Deep Backward Point

Blog against the machine.

Tag: Imran Khan

All the King’s Men

Imran Khan, on the the Pakistani musical chairs:

Mr. Khan said Pakistan cricket’s biggest mistake was changing the captains too often. “Tell me in which country is the (PCB) chairman or captain changed if a team loses. We make this mistake all the time, but we need to improve our system. Since I retired so many captains have been changed. It has served no purpose,” he said.

But former Test captains Aamir Sohail and Javed Miandad, who were also on the show, reminded Mr. Khan that in Pakistan the cricket system was different. “In no country was the board chairman nominated by the President nor did he enjoy the sweeping powers he enjoyed in Pakistan which led to unilateral decisions and problems in the team,” they said.

via The Hindu : Sport News : End ad-hocism, govt interference in cricket: Imran. (h/t Mitul)

The Curse of the Pakistani Cricket Captain

Imran Khan & Javed Miandad

Let’s first get this out-of-the-way– in my opinion, Pakistan has been the most entertaining cricket team of my lifetime.

Ok. On to business.

Bumbai mei khelte hain, Imran se darte hain

As with all good filmi melodrama, this story begins with a Khan.

In 1987, after the World Cup, two subcontinental heroes retired from cricket– Sunil Gavaskar and Imran Khan.

Sunny ascended to the commentary box. Imran got a call from the General– Imran Khan returned to cricket in 1988 at Zia ul-Haq’s behest.

(Note: Zia is the first, but by no means the last ul-Haq in our tale.)

At the age of 39, Imran Khan led his scrappy team to their first World Cup victory and promptly retired. Again.

Musical Chairs

And Pakistan cricket was never the same again. Over the next three years, Javed Miandad, Saleem Malik, Rameez Raja, Wasim Akram, Waqar Younis, Moin Khan and Saeed Anwar had all been One Day International (ODI) captains. What’s worse, they all had to coexist on the same team. In the mid 90’s, Pakistan was a team full of former captains.

Here is the list of all Pakistan ODI captains since Imran (criteria: captained > 5 ODIs):

  1. Javed Miandad (’92-’93)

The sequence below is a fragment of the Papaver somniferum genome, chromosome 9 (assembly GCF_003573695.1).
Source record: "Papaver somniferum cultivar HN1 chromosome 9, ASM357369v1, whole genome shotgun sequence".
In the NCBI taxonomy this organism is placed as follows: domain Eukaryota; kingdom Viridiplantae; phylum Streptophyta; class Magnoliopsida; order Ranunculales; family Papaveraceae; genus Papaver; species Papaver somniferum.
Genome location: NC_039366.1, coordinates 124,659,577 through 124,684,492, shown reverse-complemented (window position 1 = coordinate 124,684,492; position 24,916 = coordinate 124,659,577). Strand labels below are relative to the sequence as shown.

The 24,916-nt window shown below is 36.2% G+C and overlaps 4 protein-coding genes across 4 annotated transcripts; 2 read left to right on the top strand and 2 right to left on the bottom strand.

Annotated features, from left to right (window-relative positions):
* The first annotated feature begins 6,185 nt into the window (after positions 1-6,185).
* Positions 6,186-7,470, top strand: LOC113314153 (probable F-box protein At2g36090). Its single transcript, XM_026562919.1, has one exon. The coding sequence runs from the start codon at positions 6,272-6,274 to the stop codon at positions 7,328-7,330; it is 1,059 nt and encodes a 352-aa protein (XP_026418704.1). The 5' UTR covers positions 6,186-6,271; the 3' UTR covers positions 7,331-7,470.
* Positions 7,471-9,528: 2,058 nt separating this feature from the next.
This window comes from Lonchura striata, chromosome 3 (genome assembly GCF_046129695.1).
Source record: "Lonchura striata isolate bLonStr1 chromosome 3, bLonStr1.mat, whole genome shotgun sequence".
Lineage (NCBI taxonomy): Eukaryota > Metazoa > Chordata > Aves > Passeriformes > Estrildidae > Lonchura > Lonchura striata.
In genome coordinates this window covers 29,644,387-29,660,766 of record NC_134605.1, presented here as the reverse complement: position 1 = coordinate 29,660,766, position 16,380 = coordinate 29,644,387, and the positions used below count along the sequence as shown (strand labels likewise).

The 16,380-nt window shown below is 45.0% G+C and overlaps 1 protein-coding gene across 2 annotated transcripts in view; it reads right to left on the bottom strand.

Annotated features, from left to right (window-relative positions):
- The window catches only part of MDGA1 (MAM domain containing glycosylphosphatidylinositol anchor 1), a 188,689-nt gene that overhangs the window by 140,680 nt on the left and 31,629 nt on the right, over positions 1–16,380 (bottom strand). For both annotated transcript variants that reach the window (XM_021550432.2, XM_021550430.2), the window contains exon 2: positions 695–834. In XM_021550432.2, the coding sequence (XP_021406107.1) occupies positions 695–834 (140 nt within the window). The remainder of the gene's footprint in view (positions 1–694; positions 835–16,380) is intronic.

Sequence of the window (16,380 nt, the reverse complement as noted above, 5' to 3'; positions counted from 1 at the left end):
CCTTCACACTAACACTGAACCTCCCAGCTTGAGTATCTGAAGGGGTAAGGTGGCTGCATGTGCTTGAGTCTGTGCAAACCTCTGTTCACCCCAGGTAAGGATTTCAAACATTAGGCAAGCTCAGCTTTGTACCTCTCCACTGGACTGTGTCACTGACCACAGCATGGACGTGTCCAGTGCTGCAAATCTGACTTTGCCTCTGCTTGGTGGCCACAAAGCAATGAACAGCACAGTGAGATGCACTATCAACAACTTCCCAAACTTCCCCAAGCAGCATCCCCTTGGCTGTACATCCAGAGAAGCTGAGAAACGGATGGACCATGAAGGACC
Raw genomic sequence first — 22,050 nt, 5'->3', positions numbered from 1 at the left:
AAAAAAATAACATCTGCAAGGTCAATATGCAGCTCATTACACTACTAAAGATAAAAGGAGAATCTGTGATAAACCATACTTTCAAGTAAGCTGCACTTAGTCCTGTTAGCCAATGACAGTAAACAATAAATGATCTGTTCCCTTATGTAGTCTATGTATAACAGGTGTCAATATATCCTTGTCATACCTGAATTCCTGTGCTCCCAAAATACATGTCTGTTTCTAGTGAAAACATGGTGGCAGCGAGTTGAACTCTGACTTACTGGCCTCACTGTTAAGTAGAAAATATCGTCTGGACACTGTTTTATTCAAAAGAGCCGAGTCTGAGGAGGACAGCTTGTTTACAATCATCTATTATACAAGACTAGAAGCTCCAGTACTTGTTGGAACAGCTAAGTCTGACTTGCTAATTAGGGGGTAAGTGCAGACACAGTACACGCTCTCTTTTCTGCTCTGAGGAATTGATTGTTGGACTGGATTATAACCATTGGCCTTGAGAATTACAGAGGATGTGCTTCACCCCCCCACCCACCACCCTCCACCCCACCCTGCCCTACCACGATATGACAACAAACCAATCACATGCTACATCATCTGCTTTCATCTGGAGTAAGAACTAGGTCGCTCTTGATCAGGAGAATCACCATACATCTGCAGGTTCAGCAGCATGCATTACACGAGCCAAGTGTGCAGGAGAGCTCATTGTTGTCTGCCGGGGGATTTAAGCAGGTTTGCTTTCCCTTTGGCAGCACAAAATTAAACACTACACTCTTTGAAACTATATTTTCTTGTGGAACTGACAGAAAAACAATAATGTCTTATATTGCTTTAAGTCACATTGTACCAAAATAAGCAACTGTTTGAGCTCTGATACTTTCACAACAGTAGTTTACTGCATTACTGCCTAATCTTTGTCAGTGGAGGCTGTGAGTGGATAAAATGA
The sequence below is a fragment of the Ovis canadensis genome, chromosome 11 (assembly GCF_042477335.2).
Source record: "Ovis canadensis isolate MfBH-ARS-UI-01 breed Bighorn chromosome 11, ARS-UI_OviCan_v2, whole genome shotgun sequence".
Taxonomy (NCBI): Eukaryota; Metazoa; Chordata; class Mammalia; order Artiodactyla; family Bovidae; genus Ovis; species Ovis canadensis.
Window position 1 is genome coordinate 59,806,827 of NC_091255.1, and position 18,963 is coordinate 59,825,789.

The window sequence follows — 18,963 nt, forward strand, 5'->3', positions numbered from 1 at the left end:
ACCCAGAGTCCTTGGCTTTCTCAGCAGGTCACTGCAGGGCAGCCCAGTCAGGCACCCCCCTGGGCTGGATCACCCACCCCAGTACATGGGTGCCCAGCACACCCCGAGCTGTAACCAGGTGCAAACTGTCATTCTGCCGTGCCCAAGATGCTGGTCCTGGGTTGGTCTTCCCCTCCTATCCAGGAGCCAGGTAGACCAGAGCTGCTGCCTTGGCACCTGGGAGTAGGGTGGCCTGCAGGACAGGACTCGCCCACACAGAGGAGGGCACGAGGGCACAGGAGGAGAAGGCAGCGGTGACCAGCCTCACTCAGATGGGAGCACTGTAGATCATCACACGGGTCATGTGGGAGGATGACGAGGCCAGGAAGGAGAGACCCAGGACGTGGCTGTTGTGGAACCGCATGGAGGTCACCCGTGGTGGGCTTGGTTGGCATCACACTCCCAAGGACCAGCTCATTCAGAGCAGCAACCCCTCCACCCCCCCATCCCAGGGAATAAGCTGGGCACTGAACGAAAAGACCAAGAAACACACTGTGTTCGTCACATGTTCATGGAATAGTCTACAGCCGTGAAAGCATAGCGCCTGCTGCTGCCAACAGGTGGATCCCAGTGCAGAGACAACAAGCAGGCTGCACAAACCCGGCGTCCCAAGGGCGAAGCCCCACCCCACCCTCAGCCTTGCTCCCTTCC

2. Saleem Malik (’92-’95)
  3. Rameez Raja (’92-’97)
  4. Wasim Akram (’93-’00)
  5. Waqar Younis (’93-’03)
  6. Moin Khan (’95-’01)
  7. Saeed Anwar (’95-’00)
  8. Aamer Sohail (’96-’98)
  9. Rashid Latif (’98-’03)
  10. Inzamam-ul-Haq (’02-’07)
  11. Mohammad Yusuf (’03-’10)
  12. Younis Khan (’05-’09)
  13. Shoaib Malik (’07-’09)
  14. Shahid Afridi (’09-’11)

That’s fourteen captains in nineteen years. To contrast, Pakistan had played ODIs for nineteen years before Imran retired. In those years (’73-92), they only had ten captains— and only four that captained more than 5 matches, which has been our criteria so far. Four captains for the first nineteen years, fourteen for the next.

Compare with the rest of the teams in the same (’92-’11) period:

  • Australia: 8
  • India: 7
  • South Africa: 6
  • England: 11
  • New Zealand: 9
  • West Indies: 9
  • Sri Lanka: 6
  • Zimbabwe: 10

England comes close, mostly due to their post-Vaughan, pre-Strauss dithering.

And we haven’t even started to talk about Test cricket yet.

Except for short periods of stability, Pakistan has always had a captaincy crisis. The problem is even worse in Test cricket, where captaincy is generally a long-term anointment. Even in the long form of the game, Pakistan has had fourteen captains since Imran, while England has had seven, NZ and Australia five, Sri Lanka and India six. [Criteria for test captains is more than three tests as captain.]

And now, the Pakistan Cricket Board has announced a team, but no captain for the World Cup next month. Will it be Shahid Afridi? Or the third ul-Haq of our tale– the plucky Misbah? Perhaps, the PCB will decide they need a break from captains. Who could blame them?